Robert Henri, painter and teacher, told his art students something along the lines of–You can do anything you want to do. What is rare is wanting to do just one thing.  Not a direct quote and he goes on, but pretty close.

Decades ago at a lecture in Cambridge, Mass., Annie Dillard mentioned Henri and the book The Art Spirit and some version of that quote that is more of a paraphrase, and it has stuck with me since. Read the book a couple of times. Haven’t become a mono-anything as a result.

I’m ok with that. I can sometimes envy people who do one thing–overcome by the need to make pottery or chairs or write, obsessed with perfecting something or at least unable not to keep digging in the dirt of whatever it is that they must keep doing. I also get annoyed by such people–especially the version of them who seem to avoid doing the multitude of good citizen/family member/going to the grocery store duties. Lots of famous male writers and artists fit that bill.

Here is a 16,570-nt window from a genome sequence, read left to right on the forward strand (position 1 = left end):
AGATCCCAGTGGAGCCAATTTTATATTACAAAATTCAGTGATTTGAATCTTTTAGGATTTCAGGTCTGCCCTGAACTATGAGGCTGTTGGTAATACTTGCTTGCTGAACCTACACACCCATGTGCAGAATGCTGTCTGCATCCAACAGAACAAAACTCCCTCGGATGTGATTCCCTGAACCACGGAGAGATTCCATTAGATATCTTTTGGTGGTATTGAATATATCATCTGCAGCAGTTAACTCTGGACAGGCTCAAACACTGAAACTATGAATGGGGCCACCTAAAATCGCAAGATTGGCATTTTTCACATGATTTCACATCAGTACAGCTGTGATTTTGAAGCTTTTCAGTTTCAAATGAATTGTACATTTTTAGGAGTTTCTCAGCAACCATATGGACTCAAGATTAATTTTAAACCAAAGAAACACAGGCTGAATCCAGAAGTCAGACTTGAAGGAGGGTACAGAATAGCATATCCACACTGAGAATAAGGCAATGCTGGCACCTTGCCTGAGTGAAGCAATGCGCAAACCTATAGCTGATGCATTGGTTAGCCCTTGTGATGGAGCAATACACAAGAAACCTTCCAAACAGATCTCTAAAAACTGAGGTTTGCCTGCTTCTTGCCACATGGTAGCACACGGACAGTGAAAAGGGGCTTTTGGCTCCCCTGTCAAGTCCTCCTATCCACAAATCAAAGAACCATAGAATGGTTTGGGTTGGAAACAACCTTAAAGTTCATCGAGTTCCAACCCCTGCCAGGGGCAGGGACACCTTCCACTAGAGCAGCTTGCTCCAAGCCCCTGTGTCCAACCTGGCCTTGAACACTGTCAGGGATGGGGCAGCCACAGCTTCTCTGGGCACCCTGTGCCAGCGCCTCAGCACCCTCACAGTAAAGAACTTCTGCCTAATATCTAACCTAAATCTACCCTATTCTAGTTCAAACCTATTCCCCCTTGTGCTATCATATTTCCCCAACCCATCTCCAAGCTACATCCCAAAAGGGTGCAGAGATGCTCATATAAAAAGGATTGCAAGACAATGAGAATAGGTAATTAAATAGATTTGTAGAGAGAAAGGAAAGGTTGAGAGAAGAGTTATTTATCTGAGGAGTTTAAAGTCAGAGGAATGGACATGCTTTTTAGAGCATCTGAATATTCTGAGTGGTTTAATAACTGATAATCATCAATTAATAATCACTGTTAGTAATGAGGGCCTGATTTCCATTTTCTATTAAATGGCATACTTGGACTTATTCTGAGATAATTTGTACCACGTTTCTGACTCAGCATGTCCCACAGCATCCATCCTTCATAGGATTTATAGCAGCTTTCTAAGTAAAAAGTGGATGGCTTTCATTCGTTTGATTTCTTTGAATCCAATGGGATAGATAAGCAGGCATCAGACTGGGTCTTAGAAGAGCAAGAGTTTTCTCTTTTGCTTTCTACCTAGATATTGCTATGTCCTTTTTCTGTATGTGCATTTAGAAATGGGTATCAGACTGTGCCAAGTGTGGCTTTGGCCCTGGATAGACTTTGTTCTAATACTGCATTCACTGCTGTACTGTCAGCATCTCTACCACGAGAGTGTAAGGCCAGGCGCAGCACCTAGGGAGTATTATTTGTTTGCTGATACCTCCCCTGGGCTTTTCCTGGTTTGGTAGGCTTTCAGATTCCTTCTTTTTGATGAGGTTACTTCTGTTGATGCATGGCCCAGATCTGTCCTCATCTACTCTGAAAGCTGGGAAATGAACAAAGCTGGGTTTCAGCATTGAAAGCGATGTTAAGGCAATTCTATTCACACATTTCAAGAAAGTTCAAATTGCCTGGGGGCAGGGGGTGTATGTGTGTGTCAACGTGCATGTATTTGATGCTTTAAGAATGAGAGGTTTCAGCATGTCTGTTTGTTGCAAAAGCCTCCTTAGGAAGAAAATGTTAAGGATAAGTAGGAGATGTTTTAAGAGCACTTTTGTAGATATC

I’m not a fan of multi-tasking to the point where you text at the dinner table, but I do like doing all sorts of things–or rather having done all sorts of things. I suspect I’ve learned as much of the ways of the world, me, and human nature by doing the things I don’t want to do or don’t have much interest in as the ones that make me go all Zen. I’m talking to you, financial crapola.

Robert Henri never said what’s rare is wanting to eat Cherry Garcia, knit, read, and write at the same time. Perhaps because it isn’t rare at all.